secondary school students from various socio-economic backgrounds in
metropolitan and non-metropolitan schools formed the basis for the
study. The small group
dialogue findings are derived from the data gathered through a one
in four systematic sample of the original sample of student
respondents. In each
case, the sampled student populations were stratified in terms of
governmental and Catholic schools (Hutchinson, 1992, 1993).
For the small-group dialogues, it was seen as particularly
important that, as far as possible, a relaxed and trusting
atmosphere be developed. Participants
were encouraged to converse openly.
They were asked not to censor their thoughts and feelings.
Through non-judgemental listening, they were invited to
explore their hopes, their dreams and their fears about the future.
Each dialogue session involved around eight students and took
about two hours.
Subject to the participants agreement the small-group
dialogues were tape recorded. Again
subject to appropriate consultation with group members, each
person's activity sheet was kept for later analysis.
Coupled with around 50 hours of tape-recorded dialogues,
these sheets have provided an invaluable source of written and
visual information about young people's feared and preferable
The processes have been used, also, successfully in
professional development programs with groups of primary and
secondary teachers. They
suggest how practical such resources!are in introducing creative
futures work in the classroom.
An adapted version has been taken up with some enthusiasm by
high school students in organising workshops at a conference on
'Inventing Futures'. Examples
of these and other futures teaching techniques are provided in
Environmentally Unsustainable World
the students surveyed the most commonly occurring responses to the
open question, 'list up to three local or global problems that most
concern you', were, in order of frequency, within the following
broad categories: environmental or ecological violence-related
problems, war and other direct violence-related problems, and
economic security or structural violence-related problems.
Less than 10 per cent of the sample considered that the
problems of environmental degradation will be seriously tackled over
the next five or so years. With
a shift to a longer term perspective, only a little over 20 per cent
believed that much progress will be made in lessening the problems
of ecological violence, such as habitat destruction
and polluted environments, by the year 2020.
Even in cases of 'I'
optimism about personal futures, there were often inconsistencies.
Such a sense of 'I' optimism might be combined with 'we'
pessimism about the world's future.
Here are some young people's voices.
They speak both eloquently and disturbingly about an
environmentally insecure and unsustainable future.
Craig, who goes to a government school in a low-income area
of outer western Sydney, had this to say:
I saw a dry and dead environment
The beaches and the air were
destroyed by pollution and people were dying fast
guns and fighting going on all over the world.
Most people were poverty stricken and were forced to live on
The world to me wouldn't be worth living in
Trudi, a sixteen year old who attends a Catholic school in
the same municipality, voiced the following anxieties:
I hope for a fresh, clean environment but I am very scared that the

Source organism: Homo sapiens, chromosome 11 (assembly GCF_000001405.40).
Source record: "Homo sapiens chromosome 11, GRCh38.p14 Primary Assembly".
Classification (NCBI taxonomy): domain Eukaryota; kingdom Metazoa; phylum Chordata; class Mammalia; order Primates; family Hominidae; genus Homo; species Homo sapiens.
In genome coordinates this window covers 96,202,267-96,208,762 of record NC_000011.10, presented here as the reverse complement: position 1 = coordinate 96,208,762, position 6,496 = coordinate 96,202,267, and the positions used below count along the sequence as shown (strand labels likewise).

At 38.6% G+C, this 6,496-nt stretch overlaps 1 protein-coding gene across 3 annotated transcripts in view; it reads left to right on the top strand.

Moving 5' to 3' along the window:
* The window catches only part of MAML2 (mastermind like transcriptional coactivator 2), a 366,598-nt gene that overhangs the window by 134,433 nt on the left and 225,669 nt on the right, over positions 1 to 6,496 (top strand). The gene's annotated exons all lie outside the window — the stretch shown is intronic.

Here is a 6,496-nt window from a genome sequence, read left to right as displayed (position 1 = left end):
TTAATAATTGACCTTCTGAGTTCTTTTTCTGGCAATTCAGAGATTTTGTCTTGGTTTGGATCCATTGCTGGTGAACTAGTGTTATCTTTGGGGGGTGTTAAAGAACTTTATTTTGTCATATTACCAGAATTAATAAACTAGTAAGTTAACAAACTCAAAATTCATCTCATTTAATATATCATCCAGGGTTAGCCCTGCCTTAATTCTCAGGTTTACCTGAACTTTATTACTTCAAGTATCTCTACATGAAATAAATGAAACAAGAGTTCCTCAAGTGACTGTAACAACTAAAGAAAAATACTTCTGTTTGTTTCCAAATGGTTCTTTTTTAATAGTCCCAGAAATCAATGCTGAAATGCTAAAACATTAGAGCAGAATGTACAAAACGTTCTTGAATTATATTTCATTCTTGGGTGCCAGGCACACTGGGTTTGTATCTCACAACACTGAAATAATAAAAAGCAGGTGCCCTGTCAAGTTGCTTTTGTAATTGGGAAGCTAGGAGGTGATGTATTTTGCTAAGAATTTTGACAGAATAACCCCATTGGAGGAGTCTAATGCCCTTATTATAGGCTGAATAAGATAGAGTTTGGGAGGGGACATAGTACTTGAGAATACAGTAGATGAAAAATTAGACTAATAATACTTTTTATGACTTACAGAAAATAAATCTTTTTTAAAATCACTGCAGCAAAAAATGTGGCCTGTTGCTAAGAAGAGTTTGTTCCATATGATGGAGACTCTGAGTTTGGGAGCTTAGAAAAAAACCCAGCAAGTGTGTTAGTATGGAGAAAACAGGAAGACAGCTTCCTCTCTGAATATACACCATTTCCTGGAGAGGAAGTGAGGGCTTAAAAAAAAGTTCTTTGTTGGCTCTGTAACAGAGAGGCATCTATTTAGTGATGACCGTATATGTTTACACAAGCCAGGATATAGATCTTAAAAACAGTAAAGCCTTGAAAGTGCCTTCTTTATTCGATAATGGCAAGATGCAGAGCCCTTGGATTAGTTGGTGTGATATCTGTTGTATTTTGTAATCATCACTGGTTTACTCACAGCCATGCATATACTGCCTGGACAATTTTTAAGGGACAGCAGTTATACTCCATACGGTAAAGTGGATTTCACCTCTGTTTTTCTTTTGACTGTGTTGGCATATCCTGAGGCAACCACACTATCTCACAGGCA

world will be dirty and violent and sick
I want life to be
happy, not having to worry about bombs, wars and dying
me but the world dying
I can't imagine life 30 years from now
For Michelle, a year 11 student living in a more affluent
area and attending a northern suburbs girls' school, the images that
came to mind were of a fragmented and fragmenting global future,
even if her personal future was seen by her in much less foreclosed
Discontent between families
Very rich people
Famine takes hold of unlucky poor people
water and air
Pure water and oxygen for sale
Anthony, a sixteen year old who attends a non-metropolitan
school in a region of major forest die back and land degradation,
anticipates a sham world. He
was angered at what he sees as the likely increasing disenchantment
from nature in the twenty-first century:
see the environment in the future as a false representation of the
Forests that have been knocked down are made into
forests of fibreglass and cement
For Chris, a seventeen year old at another non-metropolitan
school, there was the desire to 'bring to the surface'
taken-for-granted ways of thinking about the future in comics and
other media artefacts but, also, a sense of heightened insecurity,
impoverished social imagination and lack of proactive skills for
dealing constructively with perceived problems of an environmentally
see the world in total disharmony and unease.
So-called efforts to save the environment, to stop war, to
erase poverty have been unsuccessful and failures.
It's a world of total conflict
No effort is being made to
bring together and discuss our problems in a civilised way.
fear the world in the twenty-first century will be much like a comic
book science fiction story. Especially
one like "Judge Dredd" will become reality.
If we don't attempt to bring these thoughts to the surface
now, then the Earth will become a vast waste dump
In their interpretations of various possiblilities for late
industrial societies, such as Australia, more than three-quarters of
the participants indicated that they thought a 'hard' technology,
environmentally destructive path was more likely than a 'soft'
technology environmentally sustainable path.
Politically Corrupt and Deceitful World
the same time as many young people in Australia are expressing such
concerns or even major fears about the future, there is also a
widespread sense of cynicism indicated about the value of voting and
of the responsiveness of traditional political parties generally.
Nearly a third saw no point in voting whilst a further 20 per
cent expressed considerable doubts.
As one student put it bluntly, 'politicians are all lying